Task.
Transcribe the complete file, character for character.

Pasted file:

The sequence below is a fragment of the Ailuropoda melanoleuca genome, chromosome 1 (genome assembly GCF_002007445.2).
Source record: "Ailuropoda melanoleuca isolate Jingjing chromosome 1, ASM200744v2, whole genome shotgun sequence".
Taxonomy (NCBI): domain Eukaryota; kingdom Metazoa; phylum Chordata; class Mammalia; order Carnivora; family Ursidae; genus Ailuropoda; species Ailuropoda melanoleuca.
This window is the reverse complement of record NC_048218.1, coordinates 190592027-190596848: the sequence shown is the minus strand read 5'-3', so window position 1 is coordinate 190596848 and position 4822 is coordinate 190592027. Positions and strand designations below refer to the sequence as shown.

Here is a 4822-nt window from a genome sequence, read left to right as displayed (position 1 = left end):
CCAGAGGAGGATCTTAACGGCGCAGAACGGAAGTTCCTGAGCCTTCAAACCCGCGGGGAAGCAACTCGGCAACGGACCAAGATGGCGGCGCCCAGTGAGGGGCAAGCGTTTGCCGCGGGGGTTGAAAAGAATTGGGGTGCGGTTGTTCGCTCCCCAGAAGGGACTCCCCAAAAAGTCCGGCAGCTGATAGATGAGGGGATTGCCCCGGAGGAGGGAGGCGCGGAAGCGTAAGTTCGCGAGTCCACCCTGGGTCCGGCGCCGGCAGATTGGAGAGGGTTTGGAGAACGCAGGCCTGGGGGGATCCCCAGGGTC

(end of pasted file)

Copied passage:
The sequence below is a fragment of the Ailuropoda melanoleuca genome, chromosome 1 (genome assembly GCF_002007445.2).
Source record: "Ailuropoda melanoleuca isolate Jingjing chromosome 1, ASM200744v2, whole genome shotgun sequence".
Taxonomy (NCBI): domain Eukaryota; kingdom Metazoa; phylum Chordata; class Mammalia; order Carnivora; family Ursidae; genus Ailuropoda; species Ailuropoda melanoleuca.
This window is the reverse complement of record NC_048218.1, coordinates 190592027-190596848: the sequence shown is the minus strand read 5'-3', so window position 1 is coordinate 190596848 and position 4822 is coordinate 190592027. Positions and strand designations below refer to the sequence as shown.

Here is a 4822-nt window from a genome sequence, read left to right as displayed (position 1 = left end):
CCAGAGGAGGATCTTAACGGCGCAGAACGGAAGTTCCTGAGCCTTCAAACCCGCGGGGAAGCAACTCGGCAACGGACCAAGATGGCGGCGCCCAGTGAGGGGCAAGCGTTTGCCGCGGGGGTTGAAAAGAATTGGGGTGCGGTTGTTCGCTCCCCAGAAGGGACTCCCCAAAAAGTCCGGCAGCTGATAGATGAGGGGATTGCCCCGGAGGAGGGAGGCGCGGAAGCGTAAGTTCGCGAGTCCACCCTGGGTCCGGCGCCGGCAGATTGGAGAGGGTTTGGAGAACGCAGGCCTGGGGGGATCCCCAGGGTC